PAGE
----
Postcard from Melbourne, Australia

G’day mates! Just arrived for the Melbourne Writers Festival, where on 10 a.m. Friday I’ll be be at The Morning Read, Saturday at 1 p.m. a panel discussion on what it’s like to be a debut novelist, and on Sunday a lovely event called Sofitel Salon.

In other news around the world, my UK publisher is celebrating “Snow Day” with the release of the paperback edition. Thanks to all the UK book bloggers who have joined in the celebration.

I’ll try to drop you a postcard whenever I have the chance.



Where in the world?

Dear international reader,

I’m preparing for a month-long, whirlwind book tour that will take me to Australia, New Zealand and Europe. I’m hoping I’ll see some of you along the way. Anyone in Paris, London, Auckland, or Brisbane?

Here’s my schedule so far:

Aug. 31 – Sept. 2 Australia Melbourne Writers Festival. I’ll be participating in panel discussions and readings. This event in particular looks like a lot of fun!

Sept. 6 – Sept. 9 Brisbane Writers Festival.  I’m on several panel discussions about everything from bookselling to magic in fiction.

Sept. 13 Auckland, New Zealand. 6-7:30 p.m. I’ll be at Takapuna Library for a book talk and signing.

Sept. 17 London:

Sept. 20-23 Paris, Festival America. I’m on several panels, including discussing “characters in search of a writer,” and writing from an extreme local. And some of my very favorite authors will be at this international festival.

I’ll post letters and photos whenever I have the chance. In the meantime, I’m trying to figure out how I can pack everything I need for this trip into a single carry-on.



P.S. Thank you for your comments on my last letter — I so enjoyed reading your stories about wishing for water, dowsing for water, and sometimes getting too much of it. As I write to you just now, Sam is wiring and plumbing, and professionals are installing the pump in our well. So close I can almost taste that first cold, refreshing glass of water …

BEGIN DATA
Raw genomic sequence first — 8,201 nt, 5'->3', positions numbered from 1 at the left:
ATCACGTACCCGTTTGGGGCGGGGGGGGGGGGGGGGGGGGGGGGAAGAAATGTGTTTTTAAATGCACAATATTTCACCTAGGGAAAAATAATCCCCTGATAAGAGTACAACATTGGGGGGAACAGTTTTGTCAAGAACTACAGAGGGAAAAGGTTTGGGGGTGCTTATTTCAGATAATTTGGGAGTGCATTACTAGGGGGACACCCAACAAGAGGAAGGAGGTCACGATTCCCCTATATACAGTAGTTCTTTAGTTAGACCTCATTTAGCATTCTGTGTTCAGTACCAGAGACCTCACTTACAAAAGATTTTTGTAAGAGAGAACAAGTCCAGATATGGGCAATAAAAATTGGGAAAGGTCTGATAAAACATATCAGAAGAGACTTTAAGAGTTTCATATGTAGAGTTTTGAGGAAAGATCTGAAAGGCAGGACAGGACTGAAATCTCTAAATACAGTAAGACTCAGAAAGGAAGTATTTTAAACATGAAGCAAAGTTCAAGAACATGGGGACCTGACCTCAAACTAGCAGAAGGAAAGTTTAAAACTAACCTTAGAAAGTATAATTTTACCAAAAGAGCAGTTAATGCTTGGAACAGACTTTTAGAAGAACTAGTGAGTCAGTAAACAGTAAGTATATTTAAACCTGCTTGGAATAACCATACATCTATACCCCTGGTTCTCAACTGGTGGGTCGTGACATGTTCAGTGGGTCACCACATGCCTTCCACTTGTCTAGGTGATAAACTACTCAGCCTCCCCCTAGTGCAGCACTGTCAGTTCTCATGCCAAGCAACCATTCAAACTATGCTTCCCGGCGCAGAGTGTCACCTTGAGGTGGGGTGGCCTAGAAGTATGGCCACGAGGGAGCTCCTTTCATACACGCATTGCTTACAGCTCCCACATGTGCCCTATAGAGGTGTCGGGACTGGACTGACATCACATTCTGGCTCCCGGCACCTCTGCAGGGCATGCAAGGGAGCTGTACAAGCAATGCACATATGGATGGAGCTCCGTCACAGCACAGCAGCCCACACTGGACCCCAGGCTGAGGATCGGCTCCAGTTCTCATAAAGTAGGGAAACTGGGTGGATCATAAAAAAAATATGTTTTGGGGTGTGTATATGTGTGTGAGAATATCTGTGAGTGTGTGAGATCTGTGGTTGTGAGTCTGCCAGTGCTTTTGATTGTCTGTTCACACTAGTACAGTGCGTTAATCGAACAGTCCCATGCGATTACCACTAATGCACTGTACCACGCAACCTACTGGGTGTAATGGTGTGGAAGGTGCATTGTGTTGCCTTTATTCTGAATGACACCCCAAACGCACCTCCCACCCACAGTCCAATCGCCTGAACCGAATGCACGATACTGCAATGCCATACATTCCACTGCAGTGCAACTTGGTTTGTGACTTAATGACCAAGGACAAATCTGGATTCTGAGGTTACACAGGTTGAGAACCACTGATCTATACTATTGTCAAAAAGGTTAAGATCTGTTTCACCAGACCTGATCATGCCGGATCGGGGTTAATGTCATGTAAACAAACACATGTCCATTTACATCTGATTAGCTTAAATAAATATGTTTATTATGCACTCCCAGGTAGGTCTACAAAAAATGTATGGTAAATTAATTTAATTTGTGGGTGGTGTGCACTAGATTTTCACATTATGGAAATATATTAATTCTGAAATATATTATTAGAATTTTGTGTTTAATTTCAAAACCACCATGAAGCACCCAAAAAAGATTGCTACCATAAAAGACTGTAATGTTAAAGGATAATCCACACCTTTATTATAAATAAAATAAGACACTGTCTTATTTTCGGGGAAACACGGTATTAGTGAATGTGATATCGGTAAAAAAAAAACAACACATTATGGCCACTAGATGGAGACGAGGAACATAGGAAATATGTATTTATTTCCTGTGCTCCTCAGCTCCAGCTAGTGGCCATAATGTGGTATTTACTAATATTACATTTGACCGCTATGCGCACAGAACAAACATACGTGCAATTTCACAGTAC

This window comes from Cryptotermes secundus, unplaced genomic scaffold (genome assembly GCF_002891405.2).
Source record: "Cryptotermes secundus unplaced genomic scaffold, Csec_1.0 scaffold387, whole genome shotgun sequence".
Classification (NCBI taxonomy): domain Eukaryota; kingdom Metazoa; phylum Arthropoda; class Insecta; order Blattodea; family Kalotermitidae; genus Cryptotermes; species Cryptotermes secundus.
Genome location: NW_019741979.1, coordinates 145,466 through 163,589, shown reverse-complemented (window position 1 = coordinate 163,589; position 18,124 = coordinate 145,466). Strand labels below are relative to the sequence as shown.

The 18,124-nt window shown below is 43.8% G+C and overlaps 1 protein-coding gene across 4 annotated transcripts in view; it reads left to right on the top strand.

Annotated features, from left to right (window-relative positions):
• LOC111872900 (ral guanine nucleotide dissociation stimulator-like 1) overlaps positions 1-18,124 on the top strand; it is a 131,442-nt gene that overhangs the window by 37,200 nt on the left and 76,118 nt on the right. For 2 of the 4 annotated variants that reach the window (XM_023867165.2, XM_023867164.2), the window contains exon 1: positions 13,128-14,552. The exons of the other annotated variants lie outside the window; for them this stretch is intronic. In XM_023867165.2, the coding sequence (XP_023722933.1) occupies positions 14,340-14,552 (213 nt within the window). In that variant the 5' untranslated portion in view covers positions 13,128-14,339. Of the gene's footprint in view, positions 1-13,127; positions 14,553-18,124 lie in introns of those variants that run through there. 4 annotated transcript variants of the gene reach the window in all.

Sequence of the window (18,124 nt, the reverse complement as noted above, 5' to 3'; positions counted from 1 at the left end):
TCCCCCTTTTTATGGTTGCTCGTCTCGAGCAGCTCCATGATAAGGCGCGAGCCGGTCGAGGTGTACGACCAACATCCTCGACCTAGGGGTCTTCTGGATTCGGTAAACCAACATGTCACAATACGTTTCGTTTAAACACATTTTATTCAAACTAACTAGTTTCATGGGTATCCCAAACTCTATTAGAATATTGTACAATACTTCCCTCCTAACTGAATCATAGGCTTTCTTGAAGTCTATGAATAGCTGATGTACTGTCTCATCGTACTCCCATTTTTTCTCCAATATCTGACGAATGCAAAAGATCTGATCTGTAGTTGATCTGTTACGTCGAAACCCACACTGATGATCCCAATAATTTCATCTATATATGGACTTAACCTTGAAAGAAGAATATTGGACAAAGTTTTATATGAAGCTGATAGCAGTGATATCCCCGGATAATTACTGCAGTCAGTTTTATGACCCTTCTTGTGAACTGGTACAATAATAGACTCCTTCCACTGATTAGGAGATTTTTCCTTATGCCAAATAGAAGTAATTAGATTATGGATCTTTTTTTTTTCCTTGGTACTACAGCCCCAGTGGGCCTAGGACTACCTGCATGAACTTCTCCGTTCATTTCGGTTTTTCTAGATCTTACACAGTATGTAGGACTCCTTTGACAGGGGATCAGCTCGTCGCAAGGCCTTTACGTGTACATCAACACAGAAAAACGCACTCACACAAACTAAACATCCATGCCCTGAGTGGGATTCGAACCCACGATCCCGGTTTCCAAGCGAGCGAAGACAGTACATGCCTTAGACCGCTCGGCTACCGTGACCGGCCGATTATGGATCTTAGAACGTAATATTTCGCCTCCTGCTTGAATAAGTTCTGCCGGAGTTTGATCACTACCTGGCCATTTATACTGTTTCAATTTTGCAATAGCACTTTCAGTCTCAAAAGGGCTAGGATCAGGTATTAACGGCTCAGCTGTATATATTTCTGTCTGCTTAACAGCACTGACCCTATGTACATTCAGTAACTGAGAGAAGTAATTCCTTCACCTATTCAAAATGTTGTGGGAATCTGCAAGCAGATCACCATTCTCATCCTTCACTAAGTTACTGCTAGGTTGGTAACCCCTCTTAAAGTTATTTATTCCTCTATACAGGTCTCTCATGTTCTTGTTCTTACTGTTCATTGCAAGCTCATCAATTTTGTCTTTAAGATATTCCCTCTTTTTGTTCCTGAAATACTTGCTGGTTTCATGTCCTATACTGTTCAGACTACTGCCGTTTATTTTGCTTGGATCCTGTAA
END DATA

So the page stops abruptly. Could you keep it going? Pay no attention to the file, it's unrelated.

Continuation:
The nerve-wracking quest for running water

Dear steadfast reader,

"Snow Child"I hope you are having a fine summer, or winter for those who are on the other end of the world. I haven’t written for a while because I haven’t had much to report. But now I do have a couple things to share.

First, I did an interview with the Lithuanian publication 15min. Here it is in Lithuanian, or if you would like to read a rough translation of it in English, click here. Thank you to the journalist Audrius Ožalas for the wonderful interview (which was done in English. Unfortunately I don’t know a word of Lithuanian.)

And in perhaps one of the biggest events around the Ivey house in some time, we scheduled a well drilling. As many of you know, we haul our water. We limit our baths and showers, collect rain water for the animals and garden, and do laundry either at my mom’s house or the laundromat. It’s not so inconvenient, but we’ve always dreamed of the luxury of a well.  It could be especially handy when, say, trying to build an ice rink.

This summer, we crossed our fingers and called Ace Water Wells.

Ace Water Wells drilling for water in our yard.

There are no guarantees you’ll find water at 100 feet or even 500 feet. Because of our location, up on a hill in mountainous terrain, we knew there was a good chance we would strike out. And whether we ended up with an artesian aquifer or a very deep dry hole in the ground, we would still have to pay the per-foot fee.

I admit I’m doubtful of the science behind water witching, but we tried to find someone to come out because we thought it couldn’t hurt. Summer is a busy time for Alaskans, though, and none of the dowsers we knew were available. By the time Alaska novelist Don Rearden kindly offered on Facebook that his mom is a dowser, it was too late. We were already committed.

But a few days before that, Sam and I had picked up a couple of copper wires and gave it a try ourselves. While I was in the house, he walked the yard with one bent wire held loosely in each hand. Then before he could tell me his results, I took the wires.